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Cat-Cat by Gertrude Hevener Gibson (1970) is a book I happened upon while trying (and failing) to help someone find a book they enjoyed as a kid in the 1990s. Although the book had nothing to do with the search parameters (beyond being about a cat), I knew I would love it and got myself a copy via Etsy.
The titular cat lives on C St which he thinks spells Cat. It's his home. He lives with a family of four but he's too interested in the fish and the bird who also live there.
Fed up with Cat-Cat, the father insists the cat has to sleep in the garage. The family complies and the illustration shows the family in a parade, taking Cat-Cat's things out of the kitchen.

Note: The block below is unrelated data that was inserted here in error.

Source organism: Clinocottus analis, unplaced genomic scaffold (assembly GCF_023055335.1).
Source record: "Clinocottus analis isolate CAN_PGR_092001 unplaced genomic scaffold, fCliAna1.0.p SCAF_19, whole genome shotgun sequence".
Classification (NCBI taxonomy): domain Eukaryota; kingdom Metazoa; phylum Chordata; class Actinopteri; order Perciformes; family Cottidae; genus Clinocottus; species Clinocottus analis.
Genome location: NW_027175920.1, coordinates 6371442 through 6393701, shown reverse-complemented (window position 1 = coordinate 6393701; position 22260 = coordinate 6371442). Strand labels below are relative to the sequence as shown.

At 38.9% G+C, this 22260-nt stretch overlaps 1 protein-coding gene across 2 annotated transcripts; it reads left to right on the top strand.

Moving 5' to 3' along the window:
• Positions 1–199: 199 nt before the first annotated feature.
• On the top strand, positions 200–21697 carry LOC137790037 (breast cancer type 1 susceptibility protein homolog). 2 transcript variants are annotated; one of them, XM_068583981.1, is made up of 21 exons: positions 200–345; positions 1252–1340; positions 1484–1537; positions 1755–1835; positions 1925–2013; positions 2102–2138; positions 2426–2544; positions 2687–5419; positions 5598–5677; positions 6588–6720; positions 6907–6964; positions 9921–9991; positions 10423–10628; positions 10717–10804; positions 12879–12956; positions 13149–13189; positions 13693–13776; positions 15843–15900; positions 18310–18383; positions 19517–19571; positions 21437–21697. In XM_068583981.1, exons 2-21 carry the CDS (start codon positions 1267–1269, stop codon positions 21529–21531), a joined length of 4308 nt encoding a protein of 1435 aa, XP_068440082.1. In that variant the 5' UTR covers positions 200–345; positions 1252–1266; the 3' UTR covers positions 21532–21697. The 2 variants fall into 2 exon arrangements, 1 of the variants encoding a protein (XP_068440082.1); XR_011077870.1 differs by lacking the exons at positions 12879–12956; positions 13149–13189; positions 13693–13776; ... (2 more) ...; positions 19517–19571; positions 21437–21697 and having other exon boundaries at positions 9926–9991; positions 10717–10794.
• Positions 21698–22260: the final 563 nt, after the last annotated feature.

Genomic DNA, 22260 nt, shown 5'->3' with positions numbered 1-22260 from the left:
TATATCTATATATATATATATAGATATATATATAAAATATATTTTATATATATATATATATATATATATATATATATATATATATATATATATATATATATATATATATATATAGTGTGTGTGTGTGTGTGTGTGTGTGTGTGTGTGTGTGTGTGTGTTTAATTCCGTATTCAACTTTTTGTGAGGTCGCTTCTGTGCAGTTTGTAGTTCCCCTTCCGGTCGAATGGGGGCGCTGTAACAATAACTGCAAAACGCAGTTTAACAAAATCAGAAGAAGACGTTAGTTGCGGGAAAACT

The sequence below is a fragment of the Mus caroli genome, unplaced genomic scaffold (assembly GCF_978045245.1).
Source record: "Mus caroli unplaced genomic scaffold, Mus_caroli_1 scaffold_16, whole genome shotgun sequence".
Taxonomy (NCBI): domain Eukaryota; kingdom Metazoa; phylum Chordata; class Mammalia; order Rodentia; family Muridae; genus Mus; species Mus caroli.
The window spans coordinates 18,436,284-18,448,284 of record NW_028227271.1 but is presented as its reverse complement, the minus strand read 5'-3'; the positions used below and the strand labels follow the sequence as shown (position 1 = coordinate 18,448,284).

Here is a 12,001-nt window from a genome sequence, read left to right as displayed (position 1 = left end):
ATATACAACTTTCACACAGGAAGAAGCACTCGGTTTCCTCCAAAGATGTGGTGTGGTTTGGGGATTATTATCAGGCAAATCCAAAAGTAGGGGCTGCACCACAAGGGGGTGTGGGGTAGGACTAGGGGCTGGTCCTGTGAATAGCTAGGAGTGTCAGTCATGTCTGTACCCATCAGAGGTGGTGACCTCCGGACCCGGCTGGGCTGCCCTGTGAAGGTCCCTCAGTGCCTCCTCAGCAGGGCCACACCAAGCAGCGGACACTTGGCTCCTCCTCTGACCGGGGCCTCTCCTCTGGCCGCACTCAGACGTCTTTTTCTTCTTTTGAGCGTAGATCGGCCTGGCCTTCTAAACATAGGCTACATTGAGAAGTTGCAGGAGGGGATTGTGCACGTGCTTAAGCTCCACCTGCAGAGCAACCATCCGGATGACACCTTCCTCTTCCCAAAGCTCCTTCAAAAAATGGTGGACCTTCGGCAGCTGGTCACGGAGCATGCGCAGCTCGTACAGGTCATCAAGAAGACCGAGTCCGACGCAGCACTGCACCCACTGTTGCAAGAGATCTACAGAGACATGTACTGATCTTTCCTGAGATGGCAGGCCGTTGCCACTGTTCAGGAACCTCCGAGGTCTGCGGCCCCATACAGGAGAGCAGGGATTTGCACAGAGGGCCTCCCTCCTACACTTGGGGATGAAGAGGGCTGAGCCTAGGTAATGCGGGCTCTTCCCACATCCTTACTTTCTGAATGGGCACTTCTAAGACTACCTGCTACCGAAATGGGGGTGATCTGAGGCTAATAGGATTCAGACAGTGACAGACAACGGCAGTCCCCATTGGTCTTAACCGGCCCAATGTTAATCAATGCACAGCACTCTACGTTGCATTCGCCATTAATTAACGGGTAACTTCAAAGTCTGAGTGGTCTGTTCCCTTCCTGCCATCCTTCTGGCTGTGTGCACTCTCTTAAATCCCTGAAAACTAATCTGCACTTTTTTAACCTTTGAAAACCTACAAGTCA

Cat-Cat, presumably also frustrated, runs away. Although, if he were like my childhood cats that sometimes got sent to the garage, he was probably hiding in the rafters or similar. Regardless, dad has a change of heart and admits to both liking the cat and missing him.
The book ends with a solution for the fish and bird stalking. It's one that again rang true. The let's assume grandma will take them, combined with the garage scene, really clicked with my childhood. Since the book is three years older than I am, clearly we are products of the same era.